Artist's rendition of a SEP spacecraft expected to launch within the next ten years. Photo courtesy of NASA

Solar-Powered Rocket Ships Look to Revolutionize Space Travel

April 21, 2015
Solar panels are looking good on rooftops, but NASA will soon use the renewable resource to power rocket ships.

Within the next decade, NASA's Glenn Research Center expects to launch a low-fuel, lightweight, solar-powered spaceship. Solar Electric Propulsion (SEP) is paving the way for new efficient technologies, and being used in missions that may facilitate outer-space inhabitance. It’s anticipated that the renewable-source ships will expedite future deliveries to space stations, and possibly turn our solar system into an expansive highway, or even an interworking residency.

The new SEP ship electric propulsion system is expected to cut the weight of a spaceship in half, meaning more liftoffs at a lower price, and greater fuel economy. After liftoff, the SEP ships will use ten times less propellant than contemporary chemical propulsion systems.

Thin, lightweight, and with high surface area and strength, the foldable solar-panel sheets will expand like paper fans, or roll out like carpets for sun exposure after liftoff. They will capture photonic energy from the sun and use it to create electron flow over the semiconductors in the photovoltaic cells. The new solar-power technology can decrease the weight by half and cut space used by energy-storage components by 75%.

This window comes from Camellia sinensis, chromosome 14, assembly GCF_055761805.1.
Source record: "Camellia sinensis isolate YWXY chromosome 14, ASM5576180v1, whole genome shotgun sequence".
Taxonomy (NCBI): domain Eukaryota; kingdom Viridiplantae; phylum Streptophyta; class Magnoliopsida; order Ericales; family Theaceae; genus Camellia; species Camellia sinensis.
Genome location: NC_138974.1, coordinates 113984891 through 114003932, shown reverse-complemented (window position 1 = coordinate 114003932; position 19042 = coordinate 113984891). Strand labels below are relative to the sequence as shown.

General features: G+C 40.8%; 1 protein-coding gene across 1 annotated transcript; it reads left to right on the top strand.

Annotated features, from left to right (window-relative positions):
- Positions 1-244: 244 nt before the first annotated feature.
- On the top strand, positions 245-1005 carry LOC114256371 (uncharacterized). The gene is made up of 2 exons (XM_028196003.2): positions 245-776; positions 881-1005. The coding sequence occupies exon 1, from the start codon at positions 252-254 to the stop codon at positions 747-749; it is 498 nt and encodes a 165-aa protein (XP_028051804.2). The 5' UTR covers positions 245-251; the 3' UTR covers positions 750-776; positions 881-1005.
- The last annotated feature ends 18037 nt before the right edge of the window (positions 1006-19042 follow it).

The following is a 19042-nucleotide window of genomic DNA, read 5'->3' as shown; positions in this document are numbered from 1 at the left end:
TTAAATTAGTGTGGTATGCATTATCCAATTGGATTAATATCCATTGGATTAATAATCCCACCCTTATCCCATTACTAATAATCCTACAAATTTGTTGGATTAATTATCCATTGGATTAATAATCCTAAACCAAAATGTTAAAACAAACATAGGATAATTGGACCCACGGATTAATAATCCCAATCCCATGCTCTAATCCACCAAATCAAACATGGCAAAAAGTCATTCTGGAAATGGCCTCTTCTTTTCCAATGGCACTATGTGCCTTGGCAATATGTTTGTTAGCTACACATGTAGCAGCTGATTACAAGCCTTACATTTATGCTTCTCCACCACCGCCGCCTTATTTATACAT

The ships will incorporate Hall Thruster engines, where flowing electrons will be “caught” in a magnetic field. These electrons are then used to ionize xenon, a gaseous propellant in the thrusters.

Watch a video on Hall Thrusters, courtesy of Engineering TV, below:

Xenon is an inert (stable, or non-reactive) noble gas with a large atomic radius. Because its electrons are not held in close to the nucleus, it requires low energy to remove an electron from Xenon’s valence shell (i.e., it has low ionization energy). This ionization causes xenon to flow out from the ship’s exhaust as plasma, propelling the ions at speeds of up to 65,000 mph.

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